You see a group of young women wearing the same Greek letters on their shirts walking across campus. This typically brings to mind two thoughts: either you see the group as a walking advertisement for their sorority, or you see a unified group that proudly represents that sorority.
Dressing the same can form a bond between the sisters, but it also can limit individual expression by conforming to a specific look the sorority may want. Sisterhood has many potential benefits for those involved, but unification can sometimes be taken too far.
While I am not part of a sorority, I have many friends who are a part of Greek life and have enjoyed their experiences. At ASU, there are 28 sororities and 8 Professional Fraternity Council co-ed chapters. However, only 12 sororities are recognized by the National Panhellenic Council (NPC) and participate in the official, traditional Fall Rush process. Seemingly all sororities have received criticism throughout the years and have been stereotyped for both appearance and behavior.
Appearance can be a large part of making women feel accepted, or can be a leading cause for self-consciousness. Clothing is an incredibly emphasized aspect of a sorority girl’s overall experience beginning during rush, and following them throughout their life as part of the sisterhood.
In some circumstances, like in athletics, I would agree that wearing the same clothing allows people to feel a sense of belonging and form camaraderie. However, the need for identical outfits within sororities can hinder self-expression and invite conformity.
According to ASU’s Fraternity & Sorority Life 2015-2016 Annual Report, 2,596 women are affiliated with a sorority. Although the repetitive, specifically feminine aesthetic they present during recruitment week lacks individuality, there are positive aspects to being in a sorority, such as leadership opportunities, a chance to participate in community service and raise funds for philanthropic causes and charities, in addition to educational programs.
In ASU's Annual Report, fraternities and sororities contributed 103,981 hours of community service and raised $543,856 for charitable organizations. Educational programs covering an array of subjects including anti-bullying, leadership development, nutrition, self-defense, social responsibility and stress reduction were implemented by the organizations.
Before women participate in the activities mentioned, they go through recruitment and rush in order to join a sorority. Typically, this is the first time college women are introduced to the physical expectations of sororities.
All universities have varying requirements for rushees' attire. According to research conducted in 2013 at the University of Missouri-Columbia, "The first two days of rush require rushees to wear a provided t-shirt, subsequent days include more choice in attire, requiring the rushee to choose her own “sundress,” “business casual” outfit, or “semi-formal” dress.
Instead of enforcing such a stringent dress code, sororities should celebrate differences and encourage diversity if they wish to form honest and strong friendships. While some may think conformity in clothing and imposing unrealistic appearance expectations for women who want to be in a sorority is an example of exclusivity or prestige, I think it creates a massive moral conflict. A woman's self-esteem is in great jeopardy if she feels that without looking a particular way, her dream sorority won't want her. More emphasis should be placed on appreciating the individual rather than applauding their ability to conform.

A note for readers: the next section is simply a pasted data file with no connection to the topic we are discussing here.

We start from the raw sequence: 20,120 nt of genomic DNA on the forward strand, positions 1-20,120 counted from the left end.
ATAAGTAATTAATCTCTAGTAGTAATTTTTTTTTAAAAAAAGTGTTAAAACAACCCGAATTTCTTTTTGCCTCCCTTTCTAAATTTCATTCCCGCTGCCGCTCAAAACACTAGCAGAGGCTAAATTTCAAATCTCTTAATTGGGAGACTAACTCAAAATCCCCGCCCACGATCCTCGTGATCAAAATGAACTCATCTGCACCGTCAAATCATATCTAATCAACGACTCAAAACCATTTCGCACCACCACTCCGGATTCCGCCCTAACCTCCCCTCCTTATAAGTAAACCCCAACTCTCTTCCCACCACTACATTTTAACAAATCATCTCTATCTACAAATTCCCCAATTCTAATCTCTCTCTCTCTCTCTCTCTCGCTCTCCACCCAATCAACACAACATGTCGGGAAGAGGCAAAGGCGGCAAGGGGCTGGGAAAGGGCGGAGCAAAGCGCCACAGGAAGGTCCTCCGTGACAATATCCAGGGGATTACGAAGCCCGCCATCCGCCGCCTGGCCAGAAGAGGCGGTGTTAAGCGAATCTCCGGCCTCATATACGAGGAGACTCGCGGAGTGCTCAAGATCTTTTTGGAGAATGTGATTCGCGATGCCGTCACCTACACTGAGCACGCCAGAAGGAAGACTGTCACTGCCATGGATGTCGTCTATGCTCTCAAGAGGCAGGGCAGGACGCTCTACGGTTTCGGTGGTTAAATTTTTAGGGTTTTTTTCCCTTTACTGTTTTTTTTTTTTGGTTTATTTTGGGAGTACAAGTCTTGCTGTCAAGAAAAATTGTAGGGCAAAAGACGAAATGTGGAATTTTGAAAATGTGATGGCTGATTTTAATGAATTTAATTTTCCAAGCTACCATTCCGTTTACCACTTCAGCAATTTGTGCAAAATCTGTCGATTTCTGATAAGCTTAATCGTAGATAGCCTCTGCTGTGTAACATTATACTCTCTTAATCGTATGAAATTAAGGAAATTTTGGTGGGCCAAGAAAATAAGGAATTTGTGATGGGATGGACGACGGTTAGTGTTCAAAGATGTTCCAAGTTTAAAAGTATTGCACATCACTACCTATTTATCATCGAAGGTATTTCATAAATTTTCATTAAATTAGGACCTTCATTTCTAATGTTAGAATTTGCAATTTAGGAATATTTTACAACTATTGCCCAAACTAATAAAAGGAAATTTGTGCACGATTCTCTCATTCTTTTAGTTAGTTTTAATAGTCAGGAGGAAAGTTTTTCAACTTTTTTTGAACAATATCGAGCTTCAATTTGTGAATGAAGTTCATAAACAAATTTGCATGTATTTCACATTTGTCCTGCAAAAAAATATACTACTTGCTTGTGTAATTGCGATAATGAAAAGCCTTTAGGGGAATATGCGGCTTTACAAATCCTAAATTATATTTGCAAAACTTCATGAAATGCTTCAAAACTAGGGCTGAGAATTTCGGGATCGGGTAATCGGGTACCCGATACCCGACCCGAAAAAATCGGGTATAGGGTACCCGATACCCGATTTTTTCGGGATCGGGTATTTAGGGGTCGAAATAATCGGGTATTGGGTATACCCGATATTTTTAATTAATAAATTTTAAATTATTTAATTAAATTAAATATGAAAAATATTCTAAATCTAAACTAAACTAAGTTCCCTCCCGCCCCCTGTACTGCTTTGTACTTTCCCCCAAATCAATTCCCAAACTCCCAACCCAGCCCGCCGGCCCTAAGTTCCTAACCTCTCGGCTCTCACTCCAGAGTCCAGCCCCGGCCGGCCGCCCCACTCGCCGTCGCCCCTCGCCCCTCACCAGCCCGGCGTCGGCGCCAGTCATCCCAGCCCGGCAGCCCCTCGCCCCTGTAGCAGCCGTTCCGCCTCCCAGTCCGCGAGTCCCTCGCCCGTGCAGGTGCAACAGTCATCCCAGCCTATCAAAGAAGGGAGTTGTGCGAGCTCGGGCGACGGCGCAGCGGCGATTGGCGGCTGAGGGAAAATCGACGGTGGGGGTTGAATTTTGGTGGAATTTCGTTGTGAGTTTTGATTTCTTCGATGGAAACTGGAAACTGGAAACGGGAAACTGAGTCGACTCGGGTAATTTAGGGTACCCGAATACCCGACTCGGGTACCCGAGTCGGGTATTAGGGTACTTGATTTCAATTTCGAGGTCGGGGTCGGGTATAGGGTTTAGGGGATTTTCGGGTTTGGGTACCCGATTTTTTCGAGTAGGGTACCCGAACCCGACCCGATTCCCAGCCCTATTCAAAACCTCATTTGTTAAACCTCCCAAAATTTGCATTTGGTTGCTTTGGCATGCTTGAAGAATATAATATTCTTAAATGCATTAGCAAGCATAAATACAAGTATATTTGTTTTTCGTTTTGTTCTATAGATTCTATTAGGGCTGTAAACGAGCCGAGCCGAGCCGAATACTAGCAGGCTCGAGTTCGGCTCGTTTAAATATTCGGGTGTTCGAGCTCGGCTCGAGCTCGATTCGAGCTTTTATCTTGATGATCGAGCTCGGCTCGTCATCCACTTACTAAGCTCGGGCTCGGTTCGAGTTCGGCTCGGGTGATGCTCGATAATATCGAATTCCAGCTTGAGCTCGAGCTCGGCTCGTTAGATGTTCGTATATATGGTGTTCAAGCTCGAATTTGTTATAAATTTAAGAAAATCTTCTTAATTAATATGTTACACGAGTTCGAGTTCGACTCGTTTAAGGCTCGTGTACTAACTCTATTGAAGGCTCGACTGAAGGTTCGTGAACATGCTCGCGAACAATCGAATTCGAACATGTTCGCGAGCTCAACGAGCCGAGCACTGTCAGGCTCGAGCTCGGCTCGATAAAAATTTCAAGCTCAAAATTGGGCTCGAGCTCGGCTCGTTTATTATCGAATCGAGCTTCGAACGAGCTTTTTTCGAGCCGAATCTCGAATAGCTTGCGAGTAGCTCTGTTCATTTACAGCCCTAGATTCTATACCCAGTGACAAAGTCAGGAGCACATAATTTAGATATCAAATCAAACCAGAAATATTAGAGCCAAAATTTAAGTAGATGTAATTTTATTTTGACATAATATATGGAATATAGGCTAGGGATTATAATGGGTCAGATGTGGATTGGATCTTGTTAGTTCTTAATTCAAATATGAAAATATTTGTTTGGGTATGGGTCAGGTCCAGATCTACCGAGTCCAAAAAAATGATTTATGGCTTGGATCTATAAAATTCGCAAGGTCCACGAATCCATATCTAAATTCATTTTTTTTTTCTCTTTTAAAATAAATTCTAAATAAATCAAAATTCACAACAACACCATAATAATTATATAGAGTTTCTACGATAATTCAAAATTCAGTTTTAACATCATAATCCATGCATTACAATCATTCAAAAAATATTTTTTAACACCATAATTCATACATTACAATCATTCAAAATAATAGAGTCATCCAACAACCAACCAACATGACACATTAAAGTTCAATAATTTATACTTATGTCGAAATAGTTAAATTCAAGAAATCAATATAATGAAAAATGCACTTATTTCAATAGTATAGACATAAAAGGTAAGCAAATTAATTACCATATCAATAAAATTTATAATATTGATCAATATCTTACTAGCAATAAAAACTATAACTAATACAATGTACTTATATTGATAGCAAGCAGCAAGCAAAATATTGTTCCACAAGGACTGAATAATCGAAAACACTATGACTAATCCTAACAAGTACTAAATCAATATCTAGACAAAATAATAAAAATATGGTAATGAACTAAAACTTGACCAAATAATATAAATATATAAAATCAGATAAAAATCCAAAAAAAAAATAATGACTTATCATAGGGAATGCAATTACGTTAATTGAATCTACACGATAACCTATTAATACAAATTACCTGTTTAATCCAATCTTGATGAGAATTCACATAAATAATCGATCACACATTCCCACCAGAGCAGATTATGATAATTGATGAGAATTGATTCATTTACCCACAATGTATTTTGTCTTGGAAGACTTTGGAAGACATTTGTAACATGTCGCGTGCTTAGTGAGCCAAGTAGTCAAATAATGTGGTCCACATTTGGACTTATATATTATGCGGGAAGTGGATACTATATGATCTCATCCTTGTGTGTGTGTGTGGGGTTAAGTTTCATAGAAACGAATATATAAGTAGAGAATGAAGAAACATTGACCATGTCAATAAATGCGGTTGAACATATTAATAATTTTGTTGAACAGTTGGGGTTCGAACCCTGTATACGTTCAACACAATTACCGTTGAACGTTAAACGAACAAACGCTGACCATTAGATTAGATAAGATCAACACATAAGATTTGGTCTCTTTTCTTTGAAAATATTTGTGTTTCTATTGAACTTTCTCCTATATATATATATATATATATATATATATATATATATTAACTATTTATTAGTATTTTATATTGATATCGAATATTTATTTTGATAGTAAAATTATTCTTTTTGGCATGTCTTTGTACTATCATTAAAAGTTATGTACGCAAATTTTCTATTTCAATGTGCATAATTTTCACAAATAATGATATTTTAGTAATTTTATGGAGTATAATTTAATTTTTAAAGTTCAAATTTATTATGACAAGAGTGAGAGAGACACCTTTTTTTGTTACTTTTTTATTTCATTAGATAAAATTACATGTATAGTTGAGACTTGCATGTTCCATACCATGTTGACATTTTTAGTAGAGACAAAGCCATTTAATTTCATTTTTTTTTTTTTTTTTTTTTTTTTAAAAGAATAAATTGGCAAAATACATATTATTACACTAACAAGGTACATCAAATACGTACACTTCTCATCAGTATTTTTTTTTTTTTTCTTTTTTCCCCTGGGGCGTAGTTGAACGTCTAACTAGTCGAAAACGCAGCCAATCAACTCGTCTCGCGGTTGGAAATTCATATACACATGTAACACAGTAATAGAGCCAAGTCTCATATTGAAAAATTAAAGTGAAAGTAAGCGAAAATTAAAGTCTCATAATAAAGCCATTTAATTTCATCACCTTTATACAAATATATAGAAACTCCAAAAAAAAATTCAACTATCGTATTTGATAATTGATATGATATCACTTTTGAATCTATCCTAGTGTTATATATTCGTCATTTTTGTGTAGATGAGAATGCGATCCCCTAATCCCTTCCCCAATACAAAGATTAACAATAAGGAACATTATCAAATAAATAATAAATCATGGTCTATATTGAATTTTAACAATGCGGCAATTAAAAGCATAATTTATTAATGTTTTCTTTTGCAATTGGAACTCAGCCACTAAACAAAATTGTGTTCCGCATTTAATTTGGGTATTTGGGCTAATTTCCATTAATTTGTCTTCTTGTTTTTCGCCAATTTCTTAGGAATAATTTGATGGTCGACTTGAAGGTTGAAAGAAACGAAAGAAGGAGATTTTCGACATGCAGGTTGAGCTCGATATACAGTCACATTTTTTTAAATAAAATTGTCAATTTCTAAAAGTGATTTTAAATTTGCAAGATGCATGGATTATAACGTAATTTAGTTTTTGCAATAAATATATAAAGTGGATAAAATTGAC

A study done at Missouri-Columbia discusses the details regarding what women in sororities wear and display. Some of them wear items as simple as matching shirts, but others exhibit keychains, tote bags and water bottles as a way to show membership. In addition, these items can display "values associated with the social identity category of ‘sorority’ member,’" according to Missouri-Columbia's study. "But also function as an illustration of conformity to acceptable presentation of self, much in the same way that adhering to beauty standards does."
Clothing can be a way to express personality, and when that expression is taken away, individuality is stifled. If I was rushing, I would want to wear a different colored undershirt with a headband or earrings, so I could feel a little more like myself. Unfortunately, I may or may not actually be able to make that decision, which may leave me feeling out of place.
According to the research conducted at the University of Missouri-Columbia “An individual’s participation (or desire to participate) in a certain group, organization, or subculture is often expressed and represented via dress and appearance, and a group culture itself frequently grows out of shared appearance choices and characteristics."
I cannot argue that sorority life is not appealing in many social aspects, and they do contribute to the community, assist others through service and provide leadership opportunities for members. However, as an aspiring fashion journalist, I don't see the benefit in requiring that appearances be identical.
Matching clothing may visibly forge a sought-after bond between some sisters, but for others it may be a matter of sacrificing individuality. In my opinion, the latter is more common. Sororities should not build themselves on the concept that if their outsides look unified, their insides will feel like family.
Editor's Note: Quotes from 224 Apparel were removed due to a reporting error made by the columnist. The quotes were used out of context and were removed to fairly represent 224 Apparel's opinions and involvement in the writing of this piece.
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Editor’s note: The opinions presented in this column are the author’s and do not imply any endorsement from The State Press or its editors.
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